Quebec Premier François Legault’s patience is running thin as he warns the province will face a shortage of goods as soon as Wednesday if the blockades on Canada’s rail lines don’t come to an end.
“This has to be lifted,” he told reporters at the provincial legislature. “It’s worse every day.”
The ongoing protests in solidarity with the Wet’suwet’en Nation hereditary chiefs in British Columbia have also led to a growing pile of containers and a lack of space at the Port of Montreal, he added.
Legault is also calling on Prime Minister Justin Trudeau to intervene as the demonstrations continue to disrupt service on commuter and freight railways across the country.
While Trudeau said on Tuesday it is “past time” for a peaceful resolution to end the blockades, Legault argues there needs to be immediate action if he doesn’t want the province to face a crisis.
“We are losing control,” he said. “I don’t want to be back in the middle of a propane crisis with the farmers. I don’t want to find myself to not have planes taking off because we no longer have fuel.”
Legault’s comments come as a group of business leaders also urged for action to restore service. Dennis Darby, the CEO of Canadian Manufacturers and Exporters, said at a press conference in Toronto that $425 million of goods are being help up every day.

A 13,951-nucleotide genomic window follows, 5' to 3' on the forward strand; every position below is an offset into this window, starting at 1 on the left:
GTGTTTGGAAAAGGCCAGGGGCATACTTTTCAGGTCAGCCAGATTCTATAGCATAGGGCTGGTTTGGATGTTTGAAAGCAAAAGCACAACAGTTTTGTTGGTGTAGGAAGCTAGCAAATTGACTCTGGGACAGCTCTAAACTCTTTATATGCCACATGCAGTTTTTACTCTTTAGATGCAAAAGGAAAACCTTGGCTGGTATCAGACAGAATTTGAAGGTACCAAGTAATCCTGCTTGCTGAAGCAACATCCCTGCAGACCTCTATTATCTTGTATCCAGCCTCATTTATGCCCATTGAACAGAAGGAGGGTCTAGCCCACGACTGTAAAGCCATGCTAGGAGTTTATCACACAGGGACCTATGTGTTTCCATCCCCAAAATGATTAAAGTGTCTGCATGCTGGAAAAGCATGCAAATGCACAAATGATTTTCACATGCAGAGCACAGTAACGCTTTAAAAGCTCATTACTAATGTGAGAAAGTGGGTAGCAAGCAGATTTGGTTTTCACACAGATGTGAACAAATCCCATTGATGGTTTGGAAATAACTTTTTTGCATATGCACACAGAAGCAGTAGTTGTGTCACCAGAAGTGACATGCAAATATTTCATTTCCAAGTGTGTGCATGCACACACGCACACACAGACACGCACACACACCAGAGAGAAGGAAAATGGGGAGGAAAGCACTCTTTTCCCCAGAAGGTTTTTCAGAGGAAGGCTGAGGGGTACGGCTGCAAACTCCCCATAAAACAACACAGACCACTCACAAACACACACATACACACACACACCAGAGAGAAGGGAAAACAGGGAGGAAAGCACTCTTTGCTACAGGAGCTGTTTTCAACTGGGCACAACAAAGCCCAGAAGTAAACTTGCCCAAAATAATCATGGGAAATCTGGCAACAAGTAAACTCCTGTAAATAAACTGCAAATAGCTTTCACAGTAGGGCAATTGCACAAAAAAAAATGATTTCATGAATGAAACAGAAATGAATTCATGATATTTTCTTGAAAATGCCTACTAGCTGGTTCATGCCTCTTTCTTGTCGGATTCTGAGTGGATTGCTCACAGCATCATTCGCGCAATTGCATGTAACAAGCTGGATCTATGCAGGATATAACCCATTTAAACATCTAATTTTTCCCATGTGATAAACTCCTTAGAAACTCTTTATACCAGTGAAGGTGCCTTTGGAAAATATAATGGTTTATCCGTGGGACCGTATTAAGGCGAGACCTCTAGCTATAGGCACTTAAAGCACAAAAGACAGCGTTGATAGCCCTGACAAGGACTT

“This issue is beyond serious,” said Darby. “It’s critical.”
The nationwide protests began nearly two weeks ago in support of Wet’suwet’en hereditary chiefs against the proposed Coastal GasLink pipeline, which is slated to run through the nation’s unceded territory in northwestern British Columbia.
Since the RCMP arrested anti-pipeline demonstrators following a B.C. Supreme Court injunction that required workers be given unobstructed access to the worksite, the blockades started popping up across Canada.
The grand chief for the Mohawk Council of Kanesatake spoke about the blockades alongside other chiefs who called for constructive dialogue on Tuesday.
Serge Simon, who had already suggested dismantling the barricades to allow for negotiations, is asking for calm.
“We cannot lose the good faith that we have built over the past 10 years with the Canadian public,” he said.
— With files from Global News’ Raquel Fletcher, Amanda Connolly and the Canadian Press